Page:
Junkyard dogs

I killed the drivers seat in my van this morning. With no warning, as I got into the van, the seat back suddenly crashed backwards, reclining fully. And it wouldn’t come back up. I ended up driving it home with the seat back down and me perched on the seat trying to stay upright – which isn’t easy. When I got home I was able to get the seat up and prop it temporarily in place using a snow brush wedged against the seat behind….not exactly safe.

What to do? Especially since there truly isn’t any extra money in the budget for such emergencies. The solution? A wrecker. One of those people who buy older bashed up cars, strip them down and sell the parts. Surely someone would have a spare seat. I didn’t care what colour, just give me a seat. So I phoned around. The first place had one, $50 if I took it out of the vehicle it was in, $75 if they took it out. (And I’d still have to hope Paul had the time and skill to install it into my van before I try to drive north on Friday.) Thank you very much. Next? The next place didn’t have any Caravans in at the moment. Thank you, next? And that’s where I hit paydirt. Yes, they had two Caravans in , both with seats, and I could come and pick out which grey was closest! The price? $40 and he’d take it out for me. Which still left me hoping Paul could install it, but hey, at least I’d have a seat!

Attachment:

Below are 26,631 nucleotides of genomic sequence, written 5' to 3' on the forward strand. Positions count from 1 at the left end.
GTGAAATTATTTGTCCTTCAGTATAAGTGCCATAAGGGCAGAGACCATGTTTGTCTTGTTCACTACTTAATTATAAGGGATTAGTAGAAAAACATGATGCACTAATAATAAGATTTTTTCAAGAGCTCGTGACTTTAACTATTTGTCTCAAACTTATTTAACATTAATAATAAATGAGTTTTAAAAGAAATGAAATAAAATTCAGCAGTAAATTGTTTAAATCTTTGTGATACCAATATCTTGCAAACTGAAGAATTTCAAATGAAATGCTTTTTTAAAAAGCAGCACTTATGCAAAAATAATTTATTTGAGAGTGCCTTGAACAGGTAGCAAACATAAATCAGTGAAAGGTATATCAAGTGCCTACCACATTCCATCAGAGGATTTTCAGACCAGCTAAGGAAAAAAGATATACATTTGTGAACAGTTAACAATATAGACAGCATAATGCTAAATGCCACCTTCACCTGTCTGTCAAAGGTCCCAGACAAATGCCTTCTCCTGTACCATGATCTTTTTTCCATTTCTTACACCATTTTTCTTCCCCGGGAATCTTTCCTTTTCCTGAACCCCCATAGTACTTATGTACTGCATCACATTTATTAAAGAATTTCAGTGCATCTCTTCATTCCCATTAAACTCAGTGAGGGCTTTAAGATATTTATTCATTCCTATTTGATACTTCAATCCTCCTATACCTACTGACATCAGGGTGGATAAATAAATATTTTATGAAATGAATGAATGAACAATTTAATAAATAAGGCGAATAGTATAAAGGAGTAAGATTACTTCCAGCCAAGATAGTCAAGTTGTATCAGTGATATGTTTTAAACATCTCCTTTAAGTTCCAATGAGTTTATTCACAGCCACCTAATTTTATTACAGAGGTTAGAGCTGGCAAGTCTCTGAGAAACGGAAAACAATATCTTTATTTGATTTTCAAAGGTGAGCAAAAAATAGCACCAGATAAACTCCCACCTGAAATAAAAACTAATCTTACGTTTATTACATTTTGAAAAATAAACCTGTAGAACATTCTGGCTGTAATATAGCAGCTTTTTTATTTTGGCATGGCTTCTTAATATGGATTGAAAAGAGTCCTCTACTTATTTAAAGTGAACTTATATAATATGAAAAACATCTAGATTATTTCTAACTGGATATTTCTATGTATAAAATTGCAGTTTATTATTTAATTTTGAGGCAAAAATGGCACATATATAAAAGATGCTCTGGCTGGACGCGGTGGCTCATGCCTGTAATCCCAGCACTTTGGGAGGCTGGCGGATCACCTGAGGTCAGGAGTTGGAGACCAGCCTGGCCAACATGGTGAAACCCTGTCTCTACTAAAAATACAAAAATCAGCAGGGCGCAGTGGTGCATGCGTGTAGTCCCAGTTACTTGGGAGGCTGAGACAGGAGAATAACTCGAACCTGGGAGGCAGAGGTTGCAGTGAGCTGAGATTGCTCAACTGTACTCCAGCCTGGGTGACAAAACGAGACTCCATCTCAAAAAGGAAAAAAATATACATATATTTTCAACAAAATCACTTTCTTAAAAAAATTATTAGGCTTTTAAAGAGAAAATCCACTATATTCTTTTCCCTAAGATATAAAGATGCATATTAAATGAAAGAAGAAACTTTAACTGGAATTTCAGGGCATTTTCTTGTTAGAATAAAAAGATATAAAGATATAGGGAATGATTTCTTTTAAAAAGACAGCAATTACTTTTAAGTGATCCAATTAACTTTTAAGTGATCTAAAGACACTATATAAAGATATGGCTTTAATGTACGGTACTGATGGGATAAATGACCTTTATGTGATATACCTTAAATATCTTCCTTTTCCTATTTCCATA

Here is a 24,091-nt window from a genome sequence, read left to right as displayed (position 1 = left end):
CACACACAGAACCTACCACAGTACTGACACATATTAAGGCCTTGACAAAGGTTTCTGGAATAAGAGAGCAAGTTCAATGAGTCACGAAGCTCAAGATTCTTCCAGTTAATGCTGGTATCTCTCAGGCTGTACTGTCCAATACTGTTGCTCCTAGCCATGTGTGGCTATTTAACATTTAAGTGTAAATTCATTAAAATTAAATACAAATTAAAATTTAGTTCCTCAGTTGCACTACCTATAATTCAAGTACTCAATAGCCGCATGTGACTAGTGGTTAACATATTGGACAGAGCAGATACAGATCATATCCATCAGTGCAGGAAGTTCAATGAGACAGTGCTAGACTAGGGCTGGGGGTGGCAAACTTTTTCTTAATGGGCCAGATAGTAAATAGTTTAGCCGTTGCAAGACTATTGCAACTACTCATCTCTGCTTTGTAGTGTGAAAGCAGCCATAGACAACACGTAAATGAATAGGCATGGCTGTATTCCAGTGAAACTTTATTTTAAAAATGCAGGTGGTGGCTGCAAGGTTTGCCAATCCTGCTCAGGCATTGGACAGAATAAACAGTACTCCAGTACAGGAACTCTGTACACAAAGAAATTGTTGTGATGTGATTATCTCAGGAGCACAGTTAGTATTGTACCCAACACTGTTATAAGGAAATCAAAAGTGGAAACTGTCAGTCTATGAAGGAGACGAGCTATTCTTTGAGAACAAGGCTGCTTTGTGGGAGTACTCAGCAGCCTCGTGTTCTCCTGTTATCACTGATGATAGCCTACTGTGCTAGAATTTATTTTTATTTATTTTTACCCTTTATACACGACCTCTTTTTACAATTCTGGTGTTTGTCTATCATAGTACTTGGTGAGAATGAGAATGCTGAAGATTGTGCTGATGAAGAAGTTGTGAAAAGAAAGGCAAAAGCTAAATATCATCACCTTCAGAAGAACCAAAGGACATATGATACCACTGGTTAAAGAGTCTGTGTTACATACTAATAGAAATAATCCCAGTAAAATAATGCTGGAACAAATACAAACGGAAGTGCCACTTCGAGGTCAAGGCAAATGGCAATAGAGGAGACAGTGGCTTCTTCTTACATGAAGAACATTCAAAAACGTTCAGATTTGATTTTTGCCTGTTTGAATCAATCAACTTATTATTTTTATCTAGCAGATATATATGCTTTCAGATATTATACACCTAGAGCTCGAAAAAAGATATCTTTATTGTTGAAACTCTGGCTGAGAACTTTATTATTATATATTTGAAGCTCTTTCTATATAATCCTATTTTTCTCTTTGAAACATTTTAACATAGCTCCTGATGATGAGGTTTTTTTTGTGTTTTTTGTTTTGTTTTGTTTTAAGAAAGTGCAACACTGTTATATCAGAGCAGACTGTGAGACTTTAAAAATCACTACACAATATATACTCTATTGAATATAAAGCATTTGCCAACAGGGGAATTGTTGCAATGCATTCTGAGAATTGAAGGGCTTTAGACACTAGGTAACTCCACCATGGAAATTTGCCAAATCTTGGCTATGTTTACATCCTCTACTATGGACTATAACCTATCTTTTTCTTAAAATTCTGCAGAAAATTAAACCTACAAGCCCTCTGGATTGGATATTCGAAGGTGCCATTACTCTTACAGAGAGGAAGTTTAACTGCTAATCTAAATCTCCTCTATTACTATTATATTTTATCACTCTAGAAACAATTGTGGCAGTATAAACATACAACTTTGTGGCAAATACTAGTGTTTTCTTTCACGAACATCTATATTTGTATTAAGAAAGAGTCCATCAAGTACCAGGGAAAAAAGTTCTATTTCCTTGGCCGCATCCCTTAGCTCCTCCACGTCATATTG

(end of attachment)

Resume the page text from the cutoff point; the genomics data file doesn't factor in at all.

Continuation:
So off Sean and I headed to the junkyard. We actually drove past it the first time because the street number in the phone book did not match the number on their 911 sign, and I also missed the name on the garage hidden behind the house. On our second pass we saw it and pulled in, to be greeted by a friendly grey tabby cat and a bulldog type creature who was also very friendly. Dog number one.

A man named Henry took me down to the row of vehicles and showed me the two options in grey seats. The second one was a perfect match, and when he realized I had the van with me, he said to go up and get it and he’d pop the seat in for me as well! Which he did. And while he was doing that, a large brown dog with four white socks came along and began barking. And barking. And he kept on barking. I was remembering all the stereotypes about junkyard dogs, when Henry told us that wasn’t their dog – he belonged to the horse farm next door. And someone else came out and chased the barker away, which was nice. Dog number two, gone.

So Henry got my broken seat out, and easily installed the replacement seat, and the final charge was $50, including seat and labour. No charge for being barked at. I know where I’ll be going if I ever need anything similar again.

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